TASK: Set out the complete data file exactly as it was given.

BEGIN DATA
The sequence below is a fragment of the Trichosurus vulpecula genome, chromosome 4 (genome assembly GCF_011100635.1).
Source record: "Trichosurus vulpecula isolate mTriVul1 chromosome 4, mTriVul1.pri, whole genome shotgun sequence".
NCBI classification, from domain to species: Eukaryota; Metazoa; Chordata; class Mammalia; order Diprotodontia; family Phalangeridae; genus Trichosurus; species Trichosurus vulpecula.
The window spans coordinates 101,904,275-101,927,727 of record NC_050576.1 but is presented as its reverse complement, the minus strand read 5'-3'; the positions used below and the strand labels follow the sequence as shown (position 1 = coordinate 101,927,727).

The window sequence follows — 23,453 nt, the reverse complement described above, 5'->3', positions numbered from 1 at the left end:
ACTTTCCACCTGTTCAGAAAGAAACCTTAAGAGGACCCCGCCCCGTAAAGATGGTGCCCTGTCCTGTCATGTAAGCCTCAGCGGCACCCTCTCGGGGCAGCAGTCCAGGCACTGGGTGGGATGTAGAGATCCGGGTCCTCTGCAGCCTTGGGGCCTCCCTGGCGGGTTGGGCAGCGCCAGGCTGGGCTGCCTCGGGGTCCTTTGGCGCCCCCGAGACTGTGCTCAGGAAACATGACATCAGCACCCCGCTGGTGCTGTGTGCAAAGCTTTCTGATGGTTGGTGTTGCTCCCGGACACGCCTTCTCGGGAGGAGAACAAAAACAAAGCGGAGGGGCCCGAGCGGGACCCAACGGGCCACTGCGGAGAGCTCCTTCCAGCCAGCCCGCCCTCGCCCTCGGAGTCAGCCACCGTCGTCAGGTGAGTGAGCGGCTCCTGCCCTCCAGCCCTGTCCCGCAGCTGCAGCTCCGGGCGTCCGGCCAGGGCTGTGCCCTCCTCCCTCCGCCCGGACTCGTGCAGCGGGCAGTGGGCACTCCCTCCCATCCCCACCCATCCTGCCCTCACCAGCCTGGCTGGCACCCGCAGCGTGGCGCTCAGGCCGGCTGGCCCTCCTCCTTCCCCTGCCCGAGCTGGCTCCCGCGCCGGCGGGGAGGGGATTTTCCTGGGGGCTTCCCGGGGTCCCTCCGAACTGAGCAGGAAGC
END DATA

The sequence below is a fragment of the Trichosurus vulpecula genome, chromosome 4 (genome assembly GCF_011100635.1).
Source record: "Trichosurus vulpecula isolate mTriVul1 chromosome 4, mTriVul1.pri, whole genome shotgun sequence".
NCBI classification, from domain to species: Eukaryota; Metazoa; Chordata; class Mammalia; order Diprotodontia; family Phalangeridae; genus Trichosurus; species Trichosurus vulpecula.
The window spans coordinates 101,904,275-101,927,727 of record NC_050576.1 but is presented as its reverse complement, the minus strand read 5'-3'; the positions used below and the strand labels follow the sequence as shown (position 1 = coordinate 101,927,727).

The window sequence follows — 23,453 nt, the reverse complement described above, 5'->3', positions numbered from 1 at the left end:
ACTTTCCACCTGTTCAGAAAGAAACCTTAAGAGGACCCCGCCCCGTAAAGATGGTGCCCTGTCCTGTCATGTAAGCCTCAGCGGCACCCTCTCGGGGCAGCAGTCCAGGCACTGGGTGGGATGTAGAGATCCGGGTCCTCTGCAGCCTTGGGGCCTCCCTGGCGGGTTGGGCAGCGCCAGGCTGGGCTGCCTCGGGGTCCTTTGGCGCCCCCGAGACTGTGCTCAGGAAACATGACATCAGCACCCCGCTGGTGCTGTGTGCAAAGCTTTCTGATGGTTGGTGTTGCTCCCGGACACGCCTTCTCGGGAGGAGAACAAAAACAAAGCGGAGGGGCCCGAGCGGGACCCAACGGGCCACTGCGGAGAGCTCCTTCCAGCCAGCCCGCCCTCGCCCTCGGAGTCAGCCACCGTCGTCAGGTGAGTGAGCGGCTCCTGCCCTCCAGCCCTGTCCCGCAGCTGCAGCTCCGGGCGTCCGGCCAGGGCTGTGCCCTCCTCCCTCCGCCCGGACTCGTGCAGCGGGCAGTGGGCACTCCCTCCCATCCCCACCCATCCTGCCCTCACCAGCCTGGCTGGCACCCGCAGCGTGGCGCTCAGGCCGGCTGGCCCTCCTCCTTCCCCTGCCCGAGCTGGCTCCCGCGCCGGCGGGGAGGGGATTTTCCTGGGGGCTTCCCGGGGTCCCTCCGAACTGAGCAGGAAGC